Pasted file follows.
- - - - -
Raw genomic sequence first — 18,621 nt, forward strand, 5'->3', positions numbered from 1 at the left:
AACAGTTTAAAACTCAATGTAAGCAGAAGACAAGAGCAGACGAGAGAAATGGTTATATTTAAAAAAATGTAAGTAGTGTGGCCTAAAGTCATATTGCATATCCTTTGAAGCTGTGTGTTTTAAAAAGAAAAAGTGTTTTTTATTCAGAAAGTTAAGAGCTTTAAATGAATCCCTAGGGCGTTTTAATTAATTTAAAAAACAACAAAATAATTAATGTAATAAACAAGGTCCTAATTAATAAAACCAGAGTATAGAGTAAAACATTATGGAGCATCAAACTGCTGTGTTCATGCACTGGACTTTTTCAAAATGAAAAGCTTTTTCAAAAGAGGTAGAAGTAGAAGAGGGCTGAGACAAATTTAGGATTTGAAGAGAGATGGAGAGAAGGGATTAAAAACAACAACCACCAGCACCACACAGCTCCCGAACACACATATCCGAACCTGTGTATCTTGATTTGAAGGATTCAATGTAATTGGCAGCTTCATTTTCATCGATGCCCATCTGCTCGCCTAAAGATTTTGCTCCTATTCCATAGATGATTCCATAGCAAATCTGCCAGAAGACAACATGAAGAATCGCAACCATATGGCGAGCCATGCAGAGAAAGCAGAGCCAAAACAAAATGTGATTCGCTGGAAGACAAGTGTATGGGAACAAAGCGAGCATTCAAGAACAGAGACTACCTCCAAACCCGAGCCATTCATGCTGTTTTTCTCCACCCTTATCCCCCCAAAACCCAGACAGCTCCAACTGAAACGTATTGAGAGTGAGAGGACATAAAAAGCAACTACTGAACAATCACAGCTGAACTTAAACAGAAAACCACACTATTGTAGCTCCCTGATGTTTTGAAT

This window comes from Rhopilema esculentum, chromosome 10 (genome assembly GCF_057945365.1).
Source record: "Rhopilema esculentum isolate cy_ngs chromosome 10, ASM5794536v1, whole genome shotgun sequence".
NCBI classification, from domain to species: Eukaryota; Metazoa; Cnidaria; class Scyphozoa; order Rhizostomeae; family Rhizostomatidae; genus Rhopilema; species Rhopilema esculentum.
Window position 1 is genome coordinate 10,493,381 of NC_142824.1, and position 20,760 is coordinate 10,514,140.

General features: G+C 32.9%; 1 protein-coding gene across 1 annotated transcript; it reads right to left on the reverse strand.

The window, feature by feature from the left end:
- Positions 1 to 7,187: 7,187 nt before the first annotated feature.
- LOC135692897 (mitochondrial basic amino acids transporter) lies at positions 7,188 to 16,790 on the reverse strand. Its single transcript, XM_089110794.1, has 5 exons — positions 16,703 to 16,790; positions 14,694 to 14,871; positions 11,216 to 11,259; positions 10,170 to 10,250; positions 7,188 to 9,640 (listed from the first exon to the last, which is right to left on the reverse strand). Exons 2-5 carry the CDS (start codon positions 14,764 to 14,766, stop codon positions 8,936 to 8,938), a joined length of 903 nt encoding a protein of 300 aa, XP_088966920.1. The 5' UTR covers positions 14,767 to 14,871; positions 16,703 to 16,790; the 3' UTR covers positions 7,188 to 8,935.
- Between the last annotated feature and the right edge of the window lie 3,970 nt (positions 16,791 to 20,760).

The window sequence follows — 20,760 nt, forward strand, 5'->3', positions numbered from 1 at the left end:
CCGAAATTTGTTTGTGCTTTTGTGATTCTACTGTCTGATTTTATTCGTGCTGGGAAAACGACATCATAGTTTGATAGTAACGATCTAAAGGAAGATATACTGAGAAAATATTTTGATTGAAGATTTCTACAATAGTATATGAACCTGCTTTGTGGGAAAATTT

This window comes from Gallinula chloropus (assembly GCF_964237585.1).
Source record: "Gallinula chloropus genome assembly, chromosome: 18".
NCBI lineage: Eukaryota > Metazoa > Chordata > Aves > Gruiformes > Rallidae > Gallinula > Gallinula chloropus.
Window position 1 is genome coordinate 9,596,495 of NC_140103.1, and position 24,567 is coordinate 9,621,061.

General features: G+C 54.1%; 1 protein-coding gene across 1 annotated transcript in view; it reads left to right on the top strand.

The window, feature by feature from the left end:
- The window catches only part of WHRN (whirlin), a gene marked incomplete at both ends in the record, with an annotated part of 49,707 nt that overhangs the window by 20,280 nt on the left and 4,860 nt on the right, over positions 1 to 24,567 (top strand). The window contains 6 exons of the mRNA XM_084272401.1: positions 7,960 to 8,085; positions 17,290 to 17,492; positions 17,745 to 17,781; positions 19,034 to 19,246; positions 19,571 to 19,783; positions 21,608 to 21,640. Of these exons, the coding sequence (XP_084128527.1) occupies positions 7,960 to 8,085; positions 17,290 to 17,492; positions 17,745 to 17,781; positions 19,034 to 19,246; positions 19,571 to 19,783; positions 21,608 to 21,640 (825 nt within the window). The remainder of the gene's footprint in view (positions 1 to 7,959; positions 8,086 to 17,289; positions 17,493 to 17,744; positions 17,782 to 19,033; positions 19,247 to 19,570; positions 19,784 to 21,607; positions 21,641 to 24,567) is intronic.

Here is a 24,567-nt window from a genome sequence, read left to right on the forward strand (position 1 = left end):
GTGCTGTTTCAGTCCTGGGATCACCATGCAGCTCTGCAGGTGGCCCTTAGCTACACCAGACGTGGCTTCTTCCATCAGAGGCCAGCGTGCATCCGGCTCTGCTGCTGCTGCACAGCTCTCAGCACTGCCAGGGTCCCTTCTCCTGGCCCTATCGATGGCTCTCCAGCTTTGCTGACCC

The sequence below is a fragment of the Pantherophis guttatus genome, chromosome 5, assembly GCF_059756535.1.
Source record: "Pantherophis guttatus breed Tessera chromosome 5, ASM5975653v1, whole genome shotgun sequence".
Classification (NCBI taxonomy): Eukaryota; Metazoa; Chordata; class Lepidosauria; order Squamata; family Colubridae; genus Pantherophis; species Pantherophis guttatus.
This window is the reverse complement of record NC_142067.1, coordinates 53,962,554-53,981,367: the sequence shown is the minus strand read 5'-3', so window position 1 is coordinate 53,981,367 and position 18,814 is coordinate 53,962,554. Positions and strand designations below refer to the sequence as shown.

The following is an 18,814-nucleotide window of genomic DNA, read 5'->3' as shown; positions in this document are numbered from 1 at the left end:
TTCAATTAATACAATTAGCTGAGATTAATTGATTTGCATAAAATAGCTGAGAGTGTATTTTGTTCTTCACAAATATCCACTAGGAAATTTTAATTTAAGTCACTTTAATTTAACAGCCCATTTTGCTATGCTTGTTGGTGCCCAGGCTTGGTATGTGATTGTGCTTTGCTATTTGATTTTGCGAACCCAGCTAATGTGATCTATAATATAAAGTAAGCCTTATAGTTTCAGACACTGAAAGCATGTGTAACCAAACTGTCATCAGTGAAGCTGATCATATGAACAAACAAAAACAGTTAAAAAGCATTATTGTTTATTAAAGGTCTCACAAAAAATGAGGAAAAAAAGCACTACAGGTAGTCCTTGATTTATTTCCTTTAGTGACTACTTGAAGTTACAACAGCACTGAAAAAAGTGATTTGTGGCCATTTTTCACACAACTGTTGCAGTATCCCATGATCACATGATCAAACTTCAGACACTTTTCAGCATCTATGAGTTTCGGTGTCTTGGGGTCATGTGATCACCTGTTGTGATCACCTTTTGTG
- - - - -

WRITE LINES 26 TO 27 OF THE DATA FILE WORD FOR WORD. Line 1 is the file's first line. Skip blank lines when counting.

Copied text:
This window is the reverse complement of record NC_142067.1, coordinates 53,962,554-53,981,367: the sequence shown is the minus strand read 5'-3', so window position 1 is coordinate 53,981,367 and position 18,814 is coordinate 53,962,554. Positions and strand designations below refer to the sequence as shown.

The following is an 18,814-nucleotide window of genomic DNA, read 5'->3' as shown; positions in this document are numbered from 1 at the left end: